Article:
Nige reflects on a precocious talent, and his disappointing son-in-law…
I was up at Tate Britain, mooching among the rehung Romantics, when this very accomplished oil painting caught my eye. Its subject is Kensington Gravel Pits, and it was painted in 1811/12 – when Kensington was still a village surrounded by market gardens – by John Linnell, who would become the father in law of Samuel Palmer (represented in Romantics only by one very lovely mezzotint, Evening, engraved by one of the Ancients, Welby Sherman).
The most remarkable thing about Kensington Gravel Pits is that Linnell was only 19 or 20 when he painted it. It’s an extraordinarily assured piece of work for such a young artist, everything about it executed with absolute confidence. In particular, he is already displaying the masterly rendering of cloud and sky and bold effects of sunlight and shade (you have to see the original to get the richness of colour) that were to be his trademark for the rest of his long life, in the course of which he developed landscape painting into a hugely productive and profitable family business.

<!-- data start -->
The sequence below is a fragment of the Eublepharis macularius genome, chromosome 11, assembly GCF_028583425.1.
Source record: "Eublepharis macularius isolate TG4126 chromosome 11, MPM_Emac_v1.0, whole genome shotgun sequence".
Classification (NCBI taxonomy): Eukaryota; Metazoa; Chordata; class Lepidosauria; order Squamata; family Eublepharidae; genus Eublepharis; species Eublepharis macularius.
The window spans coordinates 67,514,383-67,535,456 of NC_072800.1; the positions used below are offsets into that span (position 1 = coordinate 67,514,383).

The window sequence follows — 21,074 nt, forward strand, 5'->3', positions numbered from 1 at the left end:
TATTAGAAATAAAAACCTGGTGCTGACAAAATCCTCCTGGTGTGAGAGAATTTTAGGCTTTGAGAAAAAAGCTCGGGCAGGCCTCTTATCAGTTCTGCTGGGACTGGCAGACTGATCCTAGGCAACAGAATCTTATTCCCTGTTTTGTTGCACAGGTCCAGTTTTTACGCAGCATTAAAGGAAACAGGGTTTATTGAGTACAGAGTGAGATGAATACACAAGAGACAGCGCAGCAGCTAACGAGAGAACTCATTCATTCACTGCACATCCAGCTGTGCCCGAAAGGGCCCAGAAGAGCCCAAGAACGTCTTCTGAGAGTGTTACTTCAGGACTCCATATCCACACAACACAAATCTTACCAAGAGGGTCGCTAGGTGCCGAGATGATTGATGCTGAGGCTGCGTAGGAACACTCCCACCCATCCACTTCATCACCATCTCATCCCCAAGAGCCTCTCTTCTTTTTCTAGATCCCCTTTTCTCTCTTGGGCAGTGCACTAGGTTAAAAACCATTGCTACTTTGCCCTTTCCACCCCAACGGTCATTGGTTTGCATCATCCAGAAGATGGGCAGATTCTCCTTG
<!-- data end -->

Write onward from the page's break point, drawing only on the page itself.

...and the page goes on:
All his numerous brood were in various ways involved in the business, turning out landscape after landscape, typically with toiling figures, rolling (Surrey) hills and big skies. He ran this patriarchal, quasi-industrial enterprise from a hilltop mansion in Redhill, Surrey, close to the ugly Gothic villa he had bought for his daughter and that husband of hers who seemed incapable of making money from his talents – Samuel Palmer.
This Linnell is the same John Linnell who was the friend and patron of William Blake, and of Palmer and the Ancients, whom he introduced to Blake, thereby inspiring one of the great flowerings of English romantic art. But Linnell became the artistic equivalent of a Victorian industrial baron, while poor Palmer, a fish out water in his Reigate villa, looked down upon in every sense by his father in law, remained an Ancient all his life.